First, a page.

The best of both worlds
Technology advances, financial pressures and changing work/life attitudes are also seeing an increasing number of people opt for a sea or tree change, moving out of the city to seek a more rewarding existence in regional areas. Doing so allows for one foot to be in a more relaxed regional environment, whilst still being ‘corporate’ and connected to the industries and clients who pay the bills.
It’s a shift reflected in the rise in freelancing across Australia. In fact, in 2015 the ABS recorded over one million independent contractors in Australia. This trend towards more flexible, freelance arrangements is likely to increase and according to Upwork (2015) it’s already estimated one third of the Australian workforce delivers some form of freelance offering.
Clearly, flexibility is one of the great advantages of doing business in this way. It’s good for the service provider and it can also provide advantages for the businesses they work with too, allowing them to be more scalable and reactive by having access to the right resources to deliver on its capability, as and when required.
Technology lets us work…anywhere
These days there are so many great utilities, social networks and apps. Whilst often born from purely social origins, they can also be used to keep us connected and in control of our work for longer and with more people in more places.
Video conferencing, project management systems, shared cloud storage and continually-evolving tech tools all make it easier to connect, share and collaborate – regardless of where you happen to be. In 2018, you can work from almost anywhere.
But…there can be a cost
This high-level ability to stay connected and work remotely or from a virtual office can still have its drawbacks. One of our greatest learnings is the importance of ensuring the right balance is struck between what works from a productivity point of view but also personal satisfaction.
Speaking from experience and having worked in many big organisations, especially in creative environments, the daily connectivity and sense of real human community can quickly become a missing link when we work virtually. It’s very easy to feel isolated. The exceptions are situations where you are frequently meeting people face-to-face, or perhaps working virtually in a space that still encourages a community connection. It’s quite easy to feel you’re working from a different planet, trapped in the confines of your small, single-seat space!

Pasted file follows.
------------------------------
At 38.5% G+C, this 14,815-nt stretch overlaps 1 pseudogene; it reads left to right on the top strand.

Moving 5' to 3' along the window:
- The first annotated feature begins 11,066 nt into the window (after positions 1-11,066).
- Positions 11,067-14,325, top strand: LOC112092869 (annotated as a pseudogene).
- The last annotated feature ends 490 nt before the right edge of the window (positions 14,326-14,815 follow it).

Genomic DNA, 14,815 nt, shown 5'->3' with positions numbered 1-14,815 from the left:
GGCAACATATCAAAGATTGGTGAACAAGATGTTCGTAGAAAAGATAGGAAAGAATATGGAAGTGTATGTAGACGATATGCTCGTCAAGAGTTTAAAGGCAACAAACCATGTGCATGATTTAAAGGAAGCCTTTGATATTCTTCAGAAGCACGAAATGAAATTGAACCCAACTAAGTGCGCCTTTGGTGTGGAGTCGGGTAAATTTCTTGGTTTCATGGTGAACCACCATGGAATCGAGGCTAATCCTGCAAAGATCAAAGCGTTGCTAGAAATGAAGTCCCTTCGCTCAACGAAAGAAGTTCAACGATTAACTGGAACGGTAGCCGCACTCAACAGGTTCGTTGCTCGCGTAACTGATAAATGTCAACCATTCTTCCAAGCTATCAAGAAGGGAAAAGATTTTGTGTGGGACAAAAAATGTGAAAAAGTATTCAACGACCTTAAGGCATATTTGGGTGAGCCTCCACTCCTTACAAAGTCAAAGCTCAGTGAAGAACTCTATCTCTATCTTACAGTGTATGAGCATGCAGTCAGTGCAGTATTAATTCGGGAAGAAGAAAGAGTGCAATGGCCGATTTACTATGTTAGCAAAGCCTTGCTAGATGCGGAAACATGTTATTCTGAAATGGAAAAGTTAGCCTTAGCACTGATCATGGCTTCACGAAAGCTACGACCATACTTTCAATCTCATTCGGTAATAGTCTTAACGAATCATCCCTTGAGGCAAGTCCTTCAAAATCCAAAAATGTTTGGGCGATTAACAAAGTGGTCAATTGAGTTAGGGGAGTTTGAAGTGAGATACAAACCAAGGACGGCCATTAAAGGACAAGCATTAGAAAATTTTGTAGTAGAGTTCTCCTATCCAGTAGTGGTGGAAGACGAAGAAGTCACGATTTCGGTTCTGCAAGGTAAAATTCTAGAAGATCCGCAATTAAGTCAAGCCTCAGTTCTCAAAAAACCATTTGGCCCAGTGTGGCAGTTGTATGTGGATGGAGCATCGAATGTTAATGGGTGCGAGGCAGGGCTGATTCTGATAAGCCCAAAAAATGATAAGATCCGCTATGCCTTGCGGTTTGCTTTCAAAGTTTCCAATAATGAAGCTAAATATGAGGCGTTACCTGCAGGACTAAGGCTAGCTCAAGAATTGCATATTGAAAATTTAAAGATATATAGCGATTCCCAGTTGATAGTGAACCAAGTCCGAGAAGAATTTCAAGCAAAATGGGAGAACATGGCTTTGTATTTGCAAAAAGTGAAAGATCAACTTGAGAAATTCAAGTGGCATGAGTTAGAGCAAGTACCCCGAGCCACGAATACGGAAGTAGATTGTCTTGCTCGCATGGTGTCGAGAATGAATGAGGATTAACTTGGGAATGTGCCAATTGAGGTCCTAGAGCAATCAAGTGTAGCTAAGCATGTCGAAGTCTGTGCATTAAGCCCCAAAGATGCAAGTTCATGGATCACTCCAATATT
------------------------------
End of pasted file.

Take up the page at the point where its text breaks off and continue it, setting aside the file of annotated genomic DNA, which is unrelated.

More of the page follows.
Working on Mars
People can quickly become absorbed in a virtual world when they’re constantly glued to a phone or a computer, both in personal time but also in business. Drawing boundaries of what is real human contact, as opposed to those in the digital world, is essential or you can essentially find yourself working on your own isolating planet – your own lonely Mars.
Add a sea-change into this scenario, where you are new to an area, and there’s a strong chance a sense of overwhelming solitude can strike, adding to the pressures of success and sense of self and satisfaction.
Human relationships matter most
We all know relationships build strong business connections, whether a client, supplier or colleague. This simply can’t be done solely from the confines of an isolated office. It’s even more pertinent when it comes to working in regional areas of Australia. Here, there’s nothing more important than getting out there, meeting people, sparking up relationships and being part of your community. As we all know, communities can help generate insights, innovate, collaborate and nurture complimentary business relationships.
Two heads always beat one
Even more importantly, whether you need to network or simply bounce ideas off other people for sense check, there’s always going to be someone or something out there that can enhance your work or idea. The best thinking rarely comes from an echo chamber.
We’re social creatures, so by enabling yourself to be out there, for the next business idea, next client or sale, there’s more to simply being in your isolated digital space. Whether you’re a sole trader, employee, start-up or corporate refugee, being digitally connected enables efficiency and productivity, but human connections and communities helps drive success, but more importantly sanity.
Don’t forget to switch off occasionally, and look around you to make sure you’re not on Mars.